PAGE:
If you buy into what I have said so far, you have doubtless been considering the implications for what it means to you, the financial advisor. In short, it means a lot of work: knowing each and every client and knowing them well; keeping up with their lives through frequent communication and investment reviews; knowing the markets and appreciating the increasingly important distinction between the influence of macro-economic events and fundamental investment selection and, most important of all, figuring out the appropriate interface between the two for each client.

The bottom line? “Buy and hold” is alive and well. But its definition should evolve to reflect the changes in investors and markets. I still like to follow the NHL at home. Despite the pleasant memories of listening to a game on the radio, I’ll stick with my high definition picture.

Peter Drake is vice-president, retirement & economic research, for Fidelity Investments Canada. With over 35 years of experience as an economist, he leads Fidelity’s research efforts in examining retirement in Canada today.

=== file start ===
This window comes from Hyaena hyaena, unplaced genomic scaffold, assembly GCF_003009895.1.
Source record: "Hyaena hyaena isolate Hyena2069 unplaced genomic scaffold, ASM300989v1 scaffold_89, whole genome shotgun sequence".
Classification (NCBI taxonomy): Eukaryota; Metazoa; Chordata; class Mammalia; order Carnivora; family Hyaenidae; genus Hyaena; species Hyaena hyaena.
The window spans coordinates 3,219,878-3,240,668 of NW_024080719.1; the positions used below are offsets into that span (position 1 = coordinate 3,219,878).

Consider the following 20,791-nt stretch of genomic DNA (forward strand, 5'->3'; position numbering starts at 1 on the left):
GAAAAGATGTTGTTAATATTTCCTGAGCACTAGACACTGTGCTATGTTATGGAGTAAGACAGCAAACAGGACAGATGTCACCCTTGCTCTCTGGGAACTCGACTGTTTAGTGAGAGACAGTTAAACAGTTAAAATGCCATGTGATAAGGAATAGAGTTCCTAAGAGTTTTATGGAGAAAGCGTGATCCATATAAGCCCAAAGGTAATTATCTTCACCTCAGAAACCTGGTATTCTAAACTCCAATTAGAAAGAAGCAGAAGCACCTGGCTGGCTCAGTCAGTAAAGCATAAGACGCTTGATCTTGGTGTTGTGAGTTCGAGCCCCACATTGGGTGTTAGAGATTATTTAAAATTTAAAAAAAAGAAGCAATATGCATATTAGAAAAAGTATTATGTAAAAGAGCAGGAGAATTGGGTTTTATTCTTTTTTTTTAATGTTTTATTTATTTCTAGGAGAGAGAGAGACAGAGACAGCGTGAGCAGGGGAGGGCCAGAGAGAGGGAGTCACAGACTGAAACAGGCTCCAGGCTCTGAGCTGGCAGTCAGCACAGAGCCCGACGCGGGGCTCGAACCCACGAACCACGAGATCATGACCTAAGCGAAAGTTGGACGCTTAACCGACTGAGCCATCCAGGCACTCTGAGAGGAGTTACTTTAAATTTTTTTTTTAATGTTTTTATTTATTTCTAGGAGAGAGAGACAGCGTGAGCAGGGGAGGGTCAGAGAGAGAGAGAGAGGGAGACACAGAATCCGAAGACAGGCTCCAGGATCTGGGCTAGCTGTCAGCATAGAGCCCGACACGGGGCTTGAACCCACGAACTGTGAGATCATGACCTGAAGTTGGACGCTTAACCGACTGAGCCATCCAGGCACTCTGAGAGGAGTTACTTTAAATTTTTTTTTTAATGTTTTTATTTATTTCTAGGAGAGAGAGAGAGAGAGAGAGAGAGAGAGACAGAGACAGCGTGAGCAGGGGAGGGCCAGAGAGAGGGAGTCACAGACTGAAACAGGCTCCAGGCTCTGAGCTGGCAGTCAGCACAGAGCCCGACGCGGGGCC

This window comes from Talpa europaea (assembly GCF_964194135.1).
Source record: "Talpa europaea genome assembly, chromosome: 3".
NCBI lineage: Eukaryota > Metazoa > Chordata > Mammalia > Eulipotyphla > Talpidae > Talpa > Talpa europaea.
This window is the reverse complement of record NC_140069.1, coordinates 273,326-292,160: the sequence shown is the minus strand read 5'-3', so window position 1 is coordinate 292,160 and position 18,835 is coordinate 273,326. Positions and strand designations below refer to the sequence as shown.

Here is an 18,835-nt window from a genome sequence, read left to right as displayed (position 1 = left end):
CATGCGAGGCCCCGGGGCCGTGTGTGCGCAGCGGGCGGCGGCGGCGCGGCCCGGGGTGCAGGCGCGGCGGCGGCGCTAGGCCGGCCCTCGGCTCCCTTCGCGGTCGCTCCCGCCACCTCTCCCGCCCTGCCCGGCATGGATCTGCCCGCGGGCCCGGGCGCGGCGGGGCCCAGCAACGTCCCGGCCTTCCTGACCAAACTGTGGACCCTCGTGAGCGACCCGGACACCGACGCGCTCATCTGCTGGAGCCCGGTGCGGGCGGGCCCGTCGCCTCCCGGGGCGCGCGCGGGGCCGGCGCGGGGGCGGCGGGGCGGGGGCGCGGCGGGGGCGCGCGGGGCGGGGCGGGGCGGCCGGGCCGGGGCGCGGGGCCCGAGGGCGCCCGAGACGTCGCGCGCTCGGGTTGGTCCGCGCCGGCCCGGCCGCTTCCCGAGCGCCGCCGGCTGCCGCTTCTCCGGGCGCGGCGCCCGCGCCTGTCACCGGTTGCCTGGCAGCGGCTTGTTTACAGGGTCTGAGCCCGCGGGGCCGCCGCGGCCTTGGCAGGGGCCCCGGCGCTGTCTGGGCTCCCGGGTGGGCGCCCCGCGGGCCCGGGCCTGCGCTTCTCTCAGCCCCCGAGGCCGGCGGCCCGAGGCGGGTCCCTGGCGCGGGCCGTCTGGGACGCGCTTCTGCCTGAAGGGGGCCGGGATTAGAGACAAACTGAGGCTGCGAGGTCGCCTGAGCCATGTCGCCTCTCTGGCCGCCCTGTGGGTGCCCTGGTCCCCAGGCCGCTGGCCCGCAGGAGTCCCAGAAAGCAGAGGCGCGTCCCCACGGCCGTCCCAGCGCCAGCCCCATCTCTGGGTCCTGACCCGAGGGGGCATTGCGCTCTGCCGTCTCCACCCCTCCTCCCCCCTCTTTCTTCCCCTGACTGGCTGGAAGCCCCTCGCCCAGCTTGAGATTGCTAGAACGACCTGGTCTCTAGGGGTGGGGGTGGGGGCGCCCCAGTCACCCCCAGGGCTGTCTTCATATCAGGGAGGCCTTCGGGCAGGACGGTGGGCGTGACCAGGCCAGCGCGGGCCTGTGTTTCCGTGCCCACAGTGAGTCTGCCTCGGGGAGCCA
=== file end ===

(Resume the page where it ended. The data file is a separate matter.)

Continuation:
While the information provided may be intended to highlight various financial planning issues, it is general in nature. This information should not be relied upon or construed as financial advice. Readers should consult with their own advisors, lawyers and financial planning professionals for advice before employing any specific tax or investing strategy.

Views expressed regarding a particular company, security, industry or market sector are the views only of that individual as of the time expressed and do not necessarily represent the views of Fidelity or any other person in the Fidelity organization. Such views are subject to change at any time based upon markets and other conditions, and Fidelity disclaims any responsibility to update such views. These views may not be relied on as investment advice.

Peter Drake